Thursday, December 1, 2016

Christmas with Erma Bombeck, #1

A timeless Christmas classic from my favorite funny lady, Erma Bombeck . . .

If there is one man singularly responsible for the children of this country, it's Doctor Spock. (That reads strange, but I don't know how to fix it.)

What I'm getting at is, this man is the great white father of every parent who has bungled his way through a vaporizer tent or a two-year-old's tantrum. Why, there was a time when, if Doctor Spock had told me to use one-legged diapers, I would have done so without question.

Now he has shaken me up. He has said there is no Santa Claus and urges us to tell our children the truth.

"Kids, brace yourselves," I said. "Doctor Spock says there is no Santa Claus and that I should never have taken you to see a live one in the first place because his behavior is noisy and his clothes are strange. Also, he inspires greed."

They looked at each other, obviously stunned.

"That's just not true," one said. "You know there's a Santa Claus, just as you believe there are fairies dancing on our lawn."

"Knock it off with the 'Yes, Virginia' bit. I told you that. Now I'm telling you Santa Claus is an upsetting experience. There can't be a Santa Claus."

"There can if you want him to be," they said cautiously.

"I don't know," I hesitated. "He does have a certain magic that makes people happy and kind toward one another. He does keep the work economy steady for elves and gives seasonal employment to reindeer. Heaven knows, he has your father spending more money than he earns and all of us crawling around on the rooftops with strings of lights in our teeth. I don't know what to believe anymore. I've always had such faith in Dr. Spock!"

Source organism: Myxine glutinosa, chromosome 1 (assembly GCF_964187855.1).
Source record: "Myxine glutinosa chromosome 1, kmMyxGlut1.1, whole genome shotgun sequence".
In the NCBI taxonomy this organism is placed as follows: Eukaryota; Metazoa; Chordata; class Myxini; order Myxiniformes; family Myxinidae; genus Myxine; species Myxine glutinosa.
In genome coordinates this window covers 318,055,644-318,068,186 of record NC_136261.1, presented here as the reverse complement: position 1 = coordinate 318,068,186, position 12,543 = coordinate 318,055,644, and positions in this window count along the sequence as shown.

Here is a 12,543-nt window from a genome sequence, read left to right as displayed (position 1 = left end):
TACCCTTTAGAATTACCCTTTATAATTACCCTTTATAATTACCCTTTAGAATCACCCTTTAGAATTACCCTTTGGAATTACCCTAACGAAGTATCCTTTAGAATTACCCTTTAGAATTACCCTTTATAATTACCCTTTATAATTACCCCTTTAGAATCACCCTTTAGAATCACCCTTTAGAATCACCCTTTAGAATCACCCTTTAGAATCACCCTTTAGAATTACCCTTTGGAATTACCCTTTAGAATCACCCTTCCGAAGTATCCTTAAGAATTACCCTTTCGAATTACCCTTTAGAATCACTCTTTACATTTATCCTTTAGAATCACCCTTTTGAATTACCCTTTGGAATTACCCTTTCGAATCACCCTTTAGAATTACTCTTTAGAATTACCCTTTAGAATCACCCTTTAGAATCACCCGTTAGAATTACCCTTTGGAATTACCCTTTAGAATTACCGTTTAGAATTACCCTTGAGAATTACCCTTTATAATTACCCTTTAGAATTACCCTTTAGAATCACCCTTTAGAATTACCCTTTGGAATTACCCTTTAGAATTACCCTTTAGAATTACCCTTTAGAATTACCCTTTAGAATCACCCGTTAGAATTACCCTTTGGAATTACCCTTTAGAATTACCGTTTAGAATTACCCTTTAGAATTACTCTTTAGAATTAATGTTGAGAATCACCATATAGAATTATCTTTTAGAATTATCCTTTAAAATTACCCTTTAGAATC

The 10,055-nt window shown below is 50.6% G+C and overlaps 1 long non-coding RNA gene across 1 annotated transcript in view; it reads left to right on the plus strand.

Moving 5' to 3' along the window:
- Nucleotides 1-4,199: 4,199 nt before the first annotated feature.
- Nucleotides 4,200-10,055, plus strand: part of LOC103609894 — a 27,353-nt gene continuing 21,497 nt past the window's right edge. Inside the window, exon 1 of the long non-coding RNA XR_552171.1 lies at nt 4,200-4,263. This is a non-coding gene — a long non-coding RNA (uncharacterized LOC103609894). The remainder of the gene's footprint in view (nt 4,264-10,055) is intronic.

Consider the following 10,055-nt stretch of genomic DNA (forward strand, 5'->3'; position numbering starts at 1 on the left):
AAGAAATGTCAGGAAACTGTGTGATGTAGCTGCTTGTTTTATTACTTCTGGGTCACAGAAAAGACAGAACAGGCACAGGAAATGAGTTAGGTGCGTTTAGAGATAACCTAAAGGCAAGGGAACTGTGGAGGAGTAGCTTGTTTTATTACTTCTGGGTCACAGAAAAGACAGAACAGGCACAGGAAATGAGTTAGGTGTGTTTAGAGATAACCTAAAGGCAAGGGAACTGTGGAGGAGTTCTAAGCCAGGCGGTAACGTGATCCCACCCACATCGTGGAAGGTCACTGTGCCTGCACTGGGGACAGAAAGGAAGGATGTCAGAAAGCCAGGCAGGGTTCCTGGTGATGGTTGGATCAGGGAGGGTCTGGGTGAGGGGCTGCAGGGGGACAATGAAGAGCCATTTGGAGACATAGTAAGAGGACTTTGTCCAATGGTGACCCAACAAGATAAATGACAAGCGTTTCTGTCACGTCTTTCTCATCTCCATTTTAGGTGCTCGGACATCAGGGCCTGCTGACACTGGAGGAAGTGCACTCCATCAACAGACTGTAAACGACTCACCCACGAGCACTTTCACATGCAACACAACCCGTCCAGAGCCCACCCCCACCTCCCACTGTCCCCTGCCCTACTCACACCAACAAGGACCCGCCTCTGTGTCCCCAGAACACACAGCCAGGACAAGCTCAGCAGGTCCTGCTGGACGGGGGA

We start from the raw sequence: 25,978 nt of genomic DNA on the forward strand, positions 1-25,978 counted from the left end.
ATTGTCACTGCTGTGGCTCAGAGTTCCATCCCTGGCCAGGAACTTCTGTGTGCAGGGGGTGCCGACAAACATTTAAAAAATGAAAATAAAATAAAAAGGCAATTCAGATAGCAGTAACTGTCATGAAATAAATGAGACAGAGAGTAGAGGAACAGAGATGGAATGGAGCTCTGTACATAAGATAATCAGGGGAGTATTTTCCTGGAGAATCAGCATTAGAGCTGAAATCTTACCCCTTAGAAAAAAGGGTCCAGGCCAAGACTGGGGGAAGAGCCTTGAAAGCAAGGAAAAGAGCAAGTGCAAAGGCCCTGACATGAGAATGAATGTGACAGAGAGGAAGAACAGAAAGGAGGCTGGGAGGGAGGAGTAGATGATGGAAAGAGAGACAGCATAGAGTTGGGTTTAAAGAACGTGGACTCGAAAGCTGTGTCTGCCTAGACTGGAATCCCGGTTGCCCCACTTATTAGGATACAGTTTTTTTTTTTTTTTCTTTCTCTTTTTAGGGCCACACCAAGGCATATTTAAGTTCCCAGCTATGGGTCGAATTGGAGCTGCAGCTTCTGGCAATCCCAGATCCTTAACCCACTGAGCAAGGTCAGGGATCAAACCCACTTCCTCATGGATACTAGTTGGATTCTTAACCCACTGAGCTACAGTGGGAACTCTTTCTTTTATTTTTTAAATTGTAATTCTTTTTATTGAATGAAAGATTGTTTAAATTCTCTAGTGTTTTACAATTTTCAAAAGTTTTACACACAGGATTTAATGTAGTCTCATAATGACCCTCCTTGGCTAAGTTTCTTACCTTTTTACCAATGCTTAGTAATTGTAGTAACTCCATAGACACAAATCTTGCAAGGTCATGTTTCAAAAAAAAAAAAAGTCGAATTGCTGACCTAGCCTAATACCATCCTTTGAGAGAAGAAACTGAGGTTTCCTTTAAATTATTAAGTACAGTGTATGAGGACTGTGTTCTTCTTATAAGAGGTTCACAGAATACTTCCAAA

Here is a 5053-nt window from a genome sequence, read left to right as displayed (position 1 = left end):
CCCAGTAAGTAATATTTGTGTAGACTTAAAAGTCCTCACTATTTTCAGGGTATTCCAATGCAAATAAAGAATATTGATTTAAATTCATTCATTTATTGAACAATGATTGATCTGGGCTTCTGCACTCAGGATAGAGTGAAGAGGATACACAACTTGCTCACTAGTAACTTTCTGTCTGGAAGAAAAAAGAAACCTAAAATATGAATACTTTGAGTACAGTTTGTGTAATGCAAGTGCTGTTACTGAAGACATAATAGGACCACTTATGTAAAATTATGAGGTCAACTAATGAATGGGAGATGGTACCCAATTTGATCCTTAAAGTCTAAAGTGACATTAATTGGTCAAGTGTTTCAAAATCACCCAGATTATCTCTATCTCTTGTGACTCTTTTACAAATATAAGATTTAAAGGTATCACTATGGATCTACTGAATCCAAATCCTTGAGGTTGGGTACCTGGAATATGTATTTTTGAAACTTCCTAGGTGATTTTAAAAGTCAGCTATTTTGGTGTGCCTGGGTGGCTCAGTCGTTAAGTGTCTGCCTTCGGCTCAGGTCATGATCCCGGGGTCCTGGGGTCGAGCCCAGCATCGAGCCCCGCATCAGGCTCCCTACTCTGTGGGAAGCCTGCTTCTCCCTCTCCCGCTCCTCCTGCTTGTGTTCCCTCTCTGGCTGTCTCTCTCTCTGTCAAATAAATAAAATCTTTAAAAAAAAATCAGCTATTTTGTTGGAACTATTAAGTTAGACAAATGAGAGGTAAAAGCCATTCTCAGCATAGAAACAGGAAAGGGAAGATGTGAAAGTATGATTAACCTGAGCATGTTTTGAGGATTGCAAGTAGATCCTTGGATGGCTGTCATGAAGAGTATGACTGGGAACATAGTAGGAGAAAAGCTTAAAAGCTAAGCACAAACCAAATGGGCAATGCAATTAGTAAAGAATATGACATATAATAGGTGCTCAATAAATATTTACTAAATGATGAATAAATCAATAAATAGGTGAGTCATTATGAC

"Have you ever seen Dr. Spock?" asked one.

"No, but . . . now cut that out! I know he exists. The point is how can I go on believing in a Santa Claus who parachutes from a helicopter over a shopping center parking lot, breaks his leg and ends up in a hospital?"

"Well, where else would you go with a broken leg?" asked another.

"The point is, kids, he's merely a mortal man, and mortal men don't go around pushing their fat stomachs down skinny chimneys."

"Of course he's mortal," they explained. "Otherwise, how could he have eaten all those cookies you put out for him last year?"

"That's right," I said excitedly, "he really did come, didn't he, and left me that dreamy black jacket that I know your father wouldn't have bought. You know something? I believe in Yogi Bear, and his behavior is noisy. I believe in Phyllis Diller and her clothes are strange. I believe in the Bureau of Internal Revenue and they're not exactly philanthropic. Kids, there is a Santa Claus!"

As the curtain closed on this domestic scene, the seven-year-old leaned over to whisper in his father's ear, "Boy, Dad, she gets harder to convince every year!"


If you’re an Erma Bombeck fan, or if you enjoyed this post,
I’d love to hear from you!

Erma Bombeck, At Wit's End, Nelson Doubleday, Inc., 1965
Artwork:  Caught by Surprise by Tom Browning


  1. Oh my goodness! I love her! Thanks for sharing this. It brought a smile to my face today.
    By the way, I found you on Create with Joy Friendship Friday Linkup and glad I did.
    Merry Christmas!

    1. Thank you so much for dropping by, Beckie! My mom introduced me to Erma's writing back in the 60s and I never tire of her timeless humor. Lots more to come - some funny, some thought provoking and poignant. Hope you'll visit again. And a very Merry Christmas to you, Beckie!

  2. Hilarious! Thanks for sharing this at Booknificent Thursday on this week!